Hyderabad: A fascinating gathering of over 200 authors, artists, and speakers, alongside a legion of a thousand avid readers, brings the 14th edition of the Hyderabad Literary Festival (HLF) to life. Beyond the thematic focus on ‘Odia and Norwegian literature’, the festival is a captivating panorama of literary enthusiasts.
As one strolls through the lively gathering, a sense of serendipity pervades the air. Aakar Patel, head of Amnesty International in India, effortlessly engages in conversations.
He soon spoke about his latest work, ‘After Messiah’, which attracted half the crowd attending HLF. The HLF seems more than a literary confluence; it transforms into a dynamic showcase of human connections, intellectual discourse, and the shared passion for the written word.
When Aakar spoke, everyone sat still, some stood and leaned on anything they could because it was overcrowded. All in the audience were unsettled yet attentive, like his work ‘sardonic’ of the current political scenario. “It’s about power and the nature and future of that power in India today,” he said referring to the current political situation, which all in the audience understood without being explicitly mentioned. Aakar said, “Fiction helps say things without literally telling them,” making one wonder at how artists have to lie to tell the truth.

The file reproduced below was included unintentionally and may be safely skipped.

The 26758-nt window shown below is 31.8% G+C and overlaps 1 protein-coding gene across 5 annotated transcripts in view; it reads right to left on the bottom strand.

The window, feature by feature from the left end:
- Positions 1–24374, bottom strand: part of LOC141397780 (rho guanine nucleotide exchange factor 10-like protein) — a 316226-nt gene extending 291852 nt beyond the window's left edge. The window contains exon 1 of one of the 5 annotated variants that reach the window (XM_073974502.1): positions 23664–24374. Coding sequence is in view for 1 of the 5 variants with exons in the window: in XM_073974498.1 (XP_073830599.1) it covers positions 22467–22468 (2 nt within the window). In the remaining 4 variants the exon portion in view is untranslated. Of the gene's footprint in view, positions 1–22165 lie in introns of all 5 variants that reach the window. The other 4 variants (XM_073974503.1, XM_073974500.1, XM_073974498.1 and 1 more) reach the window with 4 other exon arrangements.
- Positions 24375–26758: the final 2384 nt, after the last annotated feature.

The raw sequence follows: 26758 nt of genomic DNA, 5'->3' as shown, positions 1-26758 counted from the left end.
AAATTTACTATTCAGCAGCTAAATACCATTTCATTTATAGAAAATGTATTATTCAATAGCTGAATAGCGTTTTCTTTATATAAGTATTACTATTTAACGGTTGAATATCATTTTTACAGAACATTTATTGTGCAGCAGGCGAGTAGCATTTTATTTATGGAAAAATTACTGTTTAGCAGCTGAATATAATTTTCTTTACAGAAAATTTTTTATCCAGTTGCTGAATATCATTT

The speech is over. Now, Stuti, whose melodious voice echoed during the inauguration, took the stage again. Under the guidance of her guru, Harini Rao, she begins again.
Moving past, one sees curtains hanging, which upon closer look, reveals the saddest artwork at the event. It is artwork by students of various Hyderabad institutions, such as the SN School of Arts and Communication, University of Hyderabad, Potti Sreeramulu Telugu University, and JNAFAU. “This work can be felt more than said,” said one of the students.
Venture a little further and you’ll be allowed to doodle a rock. It is an exhibit by Hyderabad Nature Lovers that will surprise you. The painting of Dargah Hazrat Syedna Baba Fakhruddin Soharwardi’s on top of a hill will immediately catch your eyes. If you’ve witnessed the original view before, now obscured by a newly constructed building, this artwork serves as a poignant reminder of what once was. Don’t miss the depiction.
As you are about to completed exploring the venue, a captivating array of books awaits your perusal. This carefully curated collection has drawn quite a crowd, with enthusiasts eagerly exploring the literary offerings. Make sure to take a look.
The three-day lit fest is being held at Sattva Knowledge City, HITEC City, Hyderabad. It will conclude on January 28. Entry is free and open to all.
Hyderabad Literary Festival 2024 is a multidisciplinary, multilingual event that will feature conversations, panel discussions, readings, workshops, cultural programmes, film screenings, and events for college students and schoolchildren.
The festival will also showcase indigenous and endangered languages, delve into climate conversations, and explore the intersection of science and urban life. Attendees can anticipate interludes that seamlessly transition from day-long intense discussions to delightful evenings filled with cultural programmes.